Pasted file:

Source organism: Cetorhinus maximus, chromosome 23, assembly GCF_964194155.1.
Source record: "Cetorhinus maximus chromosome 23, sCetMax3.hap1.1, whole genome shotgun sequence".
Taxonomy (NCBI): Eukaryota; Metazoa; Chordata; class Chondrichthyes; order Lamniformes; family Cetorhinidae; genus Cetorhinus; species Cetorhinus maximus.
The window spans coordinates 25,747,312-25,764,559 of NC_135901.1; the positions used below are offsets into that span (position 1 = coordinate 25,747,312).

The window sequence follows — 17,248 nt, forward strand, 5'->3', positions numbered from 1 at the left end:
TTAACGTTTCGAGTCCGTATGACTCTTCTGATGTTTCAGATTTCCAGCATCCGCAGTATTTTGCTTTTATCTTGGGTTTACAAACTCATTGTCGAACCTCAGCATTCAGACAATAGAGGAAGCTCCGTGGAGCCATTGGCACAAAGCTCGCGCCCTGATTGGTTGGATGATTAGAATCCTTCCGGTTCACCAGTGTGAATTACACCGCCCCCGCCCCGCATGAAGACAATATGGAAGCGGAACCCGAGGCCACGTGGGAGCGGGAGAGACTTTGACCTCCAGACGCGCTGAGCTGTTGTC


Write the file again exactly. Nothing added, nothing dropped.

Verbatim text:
Source organism: Cetorhinus maximus, chromosome 23, assembly GCF_964194155.1.
Source record: "Cetorhinus maximus chromosome 23, sCetMax3.hap1.1, whole genome shotgun sequence".
Taxonomy (NCBI): Eukaryota; Metazoa; Chordata; class Chondrichthyes; order Lamniformes; family Cetorhinidae; genus Cetorhinus; species Cetorhinus maximus.
The window spans coordinates 25,747,312-25,764,559 of NC_135901.1; the positions used below are offsets into that span (position 1 = coordinate 25,747,312).

The window sequence follows — 17,248 nt, forward strand, 5'->3', positions numbered from 1 at the left end:
TTAACGTTTCGAGTCCGTATGACTCTTCTGATGTTTCAGATTTCCAGCATCCGCAGTATTTTGCTTTTATCTTGGGTTTACAAACTCATTGTCGAACCTCAGCATTCAGACAATAGAGGAAGCTCCGTGGAGCCATTGGCACAAAGCTCGCGCCCTGATTGGTTGGATGATTAGAATCCTTCCGGTTCACCAGTGTGAATTACACCGCCCCCGCCCCGCATGAAGACAATATGGAAGCGGAACCCGAGGCCACGTGGGAGCGGGAGAGACTTTGACCTCCAGACGCGCTGAGCTGTTGTC